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Mark Proden works with grapes at the Portland Wine Bar

The Vintner

Mark Proden, The Vintner

Mark Proden sits at a table at an upscale restaurant
“[My most vivid food memory is] rolling up dough for cookies with my mom when I was a kid. It was such an intimate thing; there was such a feeling of connection.”
During his years at UML—where he majored in environmental science while also flying combat search-and-rescue HC-130s out of Hanscom Field in Bedford, Mass., for the Air Force—Mark Proden ’03 was dating a woman whose family invited him to their home for Sunday dinners. “We would sit down to these really good meals of her mom’s and drink her dad’s homemade wine,” he says. “It’s a nice memory. I think maybe, unconsciously, it planted a seed.”
The seed bore fruit a few years after graduating, when Proden was in Los Angeles finishing up his Air Force tour. He began making day trips to vineyards in the Napa and Sonoma valleys, sampling the wines, learning about the harvests.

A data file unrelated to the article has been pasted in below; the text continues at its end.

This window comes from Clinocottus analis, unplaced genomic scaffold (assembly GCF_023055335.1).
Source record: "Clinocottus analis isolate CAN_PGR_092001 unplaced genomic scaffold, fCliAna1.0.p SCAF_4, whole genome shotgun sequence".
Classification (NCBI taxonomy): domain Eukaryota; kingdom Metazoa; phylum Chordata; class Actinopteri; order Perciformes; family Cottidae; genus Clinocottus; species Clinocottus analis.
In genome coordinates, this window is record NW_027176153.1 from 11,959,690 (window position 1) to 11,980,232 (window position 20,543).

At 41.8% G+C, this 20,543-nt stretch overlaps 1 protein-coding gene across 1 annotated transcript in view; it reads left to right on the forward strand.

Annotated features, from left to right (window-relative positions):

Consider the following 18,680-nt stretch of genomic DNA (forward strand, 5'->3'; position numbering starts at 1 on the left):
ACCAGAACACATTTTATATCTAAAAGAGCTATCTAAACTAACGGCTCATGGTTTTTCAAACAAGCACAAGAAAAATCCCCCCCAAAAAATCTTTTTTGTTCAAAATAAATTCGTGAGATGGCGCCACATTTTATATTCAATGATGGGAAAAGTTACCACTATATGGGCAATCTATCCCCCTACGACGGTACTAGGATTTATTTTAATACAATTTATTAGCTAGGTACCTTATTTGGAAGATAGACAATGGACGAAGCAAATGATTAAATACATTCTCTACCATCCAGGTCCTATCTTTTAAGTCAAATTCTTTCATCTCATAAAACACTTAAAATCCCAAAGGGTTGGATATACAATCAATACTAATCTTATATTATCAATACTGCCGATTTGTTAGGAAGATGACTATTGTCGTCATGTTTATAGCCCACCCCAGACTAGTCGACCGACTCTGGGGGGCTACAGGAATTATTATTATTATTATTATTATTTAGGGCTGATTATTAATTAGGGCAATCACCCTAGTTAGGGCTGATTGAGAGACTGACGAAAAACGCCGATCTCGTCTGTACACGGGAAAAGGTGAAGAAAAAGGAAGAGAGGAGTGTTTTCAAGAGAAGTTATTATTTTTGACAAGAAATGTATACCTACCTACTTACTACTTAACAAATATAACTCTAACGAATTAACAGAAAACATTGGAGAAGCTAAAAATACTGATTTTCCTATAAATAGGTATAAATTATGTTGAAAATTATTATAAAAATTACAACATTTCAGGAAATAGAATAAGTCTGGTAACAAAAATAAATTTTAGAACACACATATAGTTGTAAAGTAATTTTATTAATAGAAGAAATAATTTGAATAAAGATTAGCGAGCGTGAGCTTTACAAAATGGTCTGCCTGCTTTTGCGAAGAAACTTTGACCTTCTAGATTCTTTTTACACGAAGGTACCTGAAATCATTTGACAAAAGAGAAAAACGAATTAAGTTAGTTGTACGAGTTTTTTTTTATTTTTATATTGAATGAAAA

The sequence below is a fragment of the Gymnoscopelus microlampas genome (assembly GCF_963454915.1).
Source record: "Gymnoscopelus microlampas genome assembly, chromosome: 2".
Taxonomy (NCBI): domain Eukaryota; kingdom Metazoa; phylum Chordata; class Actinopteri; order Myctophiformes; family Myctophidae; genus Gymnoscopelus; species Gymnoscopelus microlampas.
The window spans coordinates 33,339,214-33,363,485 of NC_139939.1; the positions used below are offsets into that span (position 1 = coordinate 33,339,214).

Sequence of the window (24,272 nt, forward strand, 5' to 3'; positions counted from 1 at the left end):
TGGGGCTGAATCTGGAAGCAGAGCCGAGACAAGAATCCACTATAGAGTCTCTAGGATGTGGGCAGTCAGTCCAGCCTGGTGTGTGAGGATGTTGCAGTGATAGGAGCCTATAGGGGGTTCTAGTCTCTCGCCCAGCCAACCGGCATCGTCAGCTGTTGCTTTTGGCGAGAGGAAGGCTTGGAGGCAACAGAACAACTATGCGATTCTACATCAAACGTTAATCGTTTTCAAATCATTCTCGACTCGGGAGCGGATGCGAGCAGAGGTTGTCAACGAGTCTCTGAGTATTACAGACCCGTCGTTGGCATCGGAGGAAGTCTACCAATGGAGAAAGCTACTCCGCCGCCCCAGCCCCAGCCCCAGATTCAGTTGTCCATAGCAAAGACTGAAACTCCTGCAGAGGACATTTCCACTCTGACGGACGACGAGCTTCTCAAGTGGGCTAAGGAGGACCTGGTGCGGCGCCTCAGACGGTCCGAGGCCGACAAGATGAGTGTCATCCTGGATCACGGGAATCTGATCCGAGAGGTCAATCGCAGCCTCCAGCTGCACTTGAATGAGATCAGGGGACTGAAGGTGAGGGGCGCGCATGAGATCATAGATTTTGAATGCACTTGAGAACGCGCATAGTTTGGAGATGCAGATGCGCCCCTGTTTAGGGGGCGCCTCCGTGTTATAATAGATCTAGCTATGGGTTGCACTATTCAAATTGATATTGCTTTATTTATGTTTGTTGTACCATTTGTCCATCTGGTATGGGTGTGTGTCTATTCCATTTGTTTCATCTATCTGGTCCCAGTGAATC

In 2008, he enrolled at the Northwest Viticulture Center in Salem, Ore., at the same time apprenticing with local wineries. Within a year, he had developed his own wine from local Oregon grapes, which he made by hand in small batches. By the time another year had passed, he was in Hawaii, on the island of Kauai, working as an engineer and developing a second line of wines, this one from local tropical fruits.
In 2012, Proden made the leap from maker to seller, opening the Hawaiian-themed Portland Wine Bar and Winery in southwest Portland. The winery, which features his labels and those of other small makers, is today regularly listed among the downtown’s prime tourist destinations.
And it now has a sister on the coast: The Winery at Manzanita, which opened late last summer along an uninterrupted seven-mile beach 90 minutes west of Portland, likewise specializes in small-batch area wines.—GD